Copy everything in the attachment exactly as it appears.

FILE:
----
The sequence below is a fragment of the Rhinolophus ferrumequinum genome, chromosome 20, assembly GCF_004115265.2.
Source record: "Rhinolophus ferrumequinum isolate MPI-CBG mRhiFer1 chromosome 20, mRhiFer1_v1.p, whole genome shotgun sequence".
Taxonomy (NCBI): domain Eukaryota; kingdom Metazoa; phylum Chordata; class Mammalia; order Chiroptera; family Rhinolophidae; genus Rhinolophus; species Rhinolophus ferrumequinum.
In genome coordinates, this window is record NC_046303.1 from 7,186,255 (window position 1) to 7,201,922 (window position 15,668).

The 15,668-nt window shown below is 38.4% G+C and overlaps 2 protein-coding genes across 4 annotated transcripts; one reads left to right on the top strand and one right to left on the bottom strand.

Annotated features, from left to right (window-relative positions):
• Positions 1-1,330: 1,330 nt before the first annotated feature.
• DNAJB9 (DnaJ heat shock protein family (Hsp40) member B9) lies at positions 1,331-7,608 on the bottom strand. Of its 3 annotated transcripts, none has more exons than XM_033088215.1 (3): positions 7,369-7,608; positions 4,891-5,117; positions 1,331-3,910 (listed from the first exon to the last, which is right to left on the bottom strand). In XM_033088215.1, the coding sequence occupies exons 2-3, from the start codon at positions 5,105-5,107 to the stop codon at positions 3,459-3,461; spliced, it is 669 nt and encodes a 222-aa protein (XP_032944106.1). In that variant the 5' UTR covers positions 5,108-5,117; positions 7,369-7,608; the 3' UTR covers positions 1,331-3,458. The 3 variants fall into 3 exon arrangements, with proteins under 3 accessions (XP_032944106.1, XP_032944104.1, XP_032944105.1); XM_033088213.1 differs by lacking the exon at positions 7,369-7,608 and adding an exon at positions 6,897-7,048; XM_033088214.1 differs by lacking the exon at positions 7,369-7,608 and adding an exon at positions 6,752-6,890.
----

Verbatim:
The sequence below is a fragment of the Rhinolophus ferrumequinum genome, chromosome 20, assembly GCF_004115265.2.
Source record: "Rhinolophus ferrumequinum isolate MPI-CBG mRhiFer1 chromosome 20, mRhiFer1_v1.p, whole genome shotgun sequence".
Taxonomy (NCBI): domain Eukaryota; kingdom Metazoa; phylum Chordata; class Mammalia; order Chiroptera; family Rhinolophidae; genus Rhinolophus; species Rhinolophus ferrumequinum.
In genome coordinates, this window is record NC_046303.1 from 7,186,255 (window position 1) to 7,201,922 (window position 15,668).

The 15,668-nt window shown below is 38.4% G+C and overlaps 2 protein-coding genes across 4 annotated transcripts; one reads left to right on the top strand and one right to left on the bottom strand.

Annotated features, from left to right (window-relative positions):
• Positions 1-1,330: 1,330 nt before the first annotated feature.
• DNAJB9 (DnaJ heat shock protein family (Hsp40) member B9) lies at positions 1,331-7,608 on the bottom strand. Of its 3 annotated transcripts, none has more exons than XM_033088215.1 (3): positions 7,369-7,608; positions 4,891-5,117; positions 1,331-3,910 (listed from the first exon to the last, which is right to left on the bottom strand). In XM_033088215.1, the coding sequence occupies exons 2-3, from the start codon at positions 5,105-5,107 to the stop codon at positions 3,459-3,461; spliced, it is 669 nt and encodes a 222-aa protein (XP_032944106.1). In that variant the 5' UTR covers positions 5,108-5,117; positions 7,369-7,608; the 3' UTR covers positions 1,331-3,458. The 3 variants fall into 3 exon arrangements, with proteins under 3 accessions (XP_032944106.1, XP_032944104.1, XP_032944105.1); XM_033088213.1 differs by lacking the exon at positions 7,369-7,608 and adding an exon at positions 6,897-7,048; XM_033088214.1 differs by lacking the exon at positions 7,369-7,608 and adding an exon at positions 6,752-6,890.